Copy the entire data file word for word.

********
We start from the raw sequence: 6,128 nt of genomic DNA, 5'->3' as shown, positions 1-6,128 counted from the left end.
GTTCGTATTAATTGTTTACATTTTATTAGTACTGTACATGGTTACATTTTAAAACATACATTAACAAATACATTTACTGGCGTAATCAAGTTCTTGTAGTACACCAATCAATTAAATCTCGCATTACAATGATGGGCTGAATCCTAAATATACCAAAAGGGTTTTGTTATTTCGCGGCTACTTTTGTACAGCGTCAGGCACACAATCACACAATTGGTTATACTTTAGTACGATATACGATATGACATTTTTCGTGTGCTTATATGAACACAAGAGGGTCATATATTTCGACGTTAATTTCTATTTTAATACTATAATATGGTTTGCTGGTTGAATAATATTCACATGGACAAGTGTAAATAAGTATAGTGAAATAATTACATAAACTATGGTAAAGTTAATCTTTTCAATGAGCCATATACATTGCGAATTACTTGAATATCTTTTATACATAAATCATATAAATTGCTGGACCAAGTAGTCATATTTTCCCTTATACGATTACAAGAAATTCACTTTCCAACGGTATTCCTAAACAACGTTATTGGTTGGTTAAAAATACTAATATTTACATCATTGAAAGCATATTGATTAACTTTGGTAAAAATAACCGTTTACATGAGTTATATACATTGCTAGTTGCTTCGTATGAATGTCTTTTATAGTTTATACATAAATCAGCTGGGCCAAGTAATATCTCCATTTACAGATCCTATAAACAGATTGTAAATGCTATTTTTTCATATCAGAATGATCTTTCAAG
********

We start from the raw sequence: 6,128 nt of genomic DNA, 5'->3' as shown, positions 1-6,128 counted from the left end.
GTTCGTATTAATTGTTTACATTTTATTAGTACTGTACATGGTTACATTTTAAAACATACATTAACAAATACATTTACTGGCGTAATCAAGTTCTTGTAGTACACCAATCAATTAAATCTCGCATTACAATGATGGGCTGAATCCTAAATATACCAAAAGGGTTTTGTTATTTCGCGGCTACTTTTGTACAGCGTCAGGCACACAATCACACAATTGGTTATACTTTAGTACGATATACGATATGACATTTTTCGTGTGCTTATATGAACACAAGAGGGTCATATATTTCGACGTTAATTTCTATTTTAATACTATAATATGGTTTGCTGGTTGAATAATATTCACATGGACAAGTGTAAATAAGTATAGTGAAATAATTACATAAACTATGGTAAAGTTAATCTTTTCAATGAGCCATATACATTGCGAATTACTTGAATATCTTTTATACATAAATCATATAAATTGCTGGACCAAGTAGTCATATTTTCCCTTATACGATTACAAGAAATTCACTTTCCAACGGTATTCCTAAACAACGTTATTGGTTGGTTAAAAATACTAATATTTACATCATTGAAAGCATATTGATTAACTTTGGTAAAAATAACCGTTTACATGAGTTATATACATTGCTAGTTGCTTCGTATGAATGTCTTTTATAGTTTATACATAAATCAGCTGGGCCAAGTAATATCTCCATTTACAGATCCTATAAACAGATTGTAAATGCTATTTTTTCATATCAGAATGATCTTTCAAG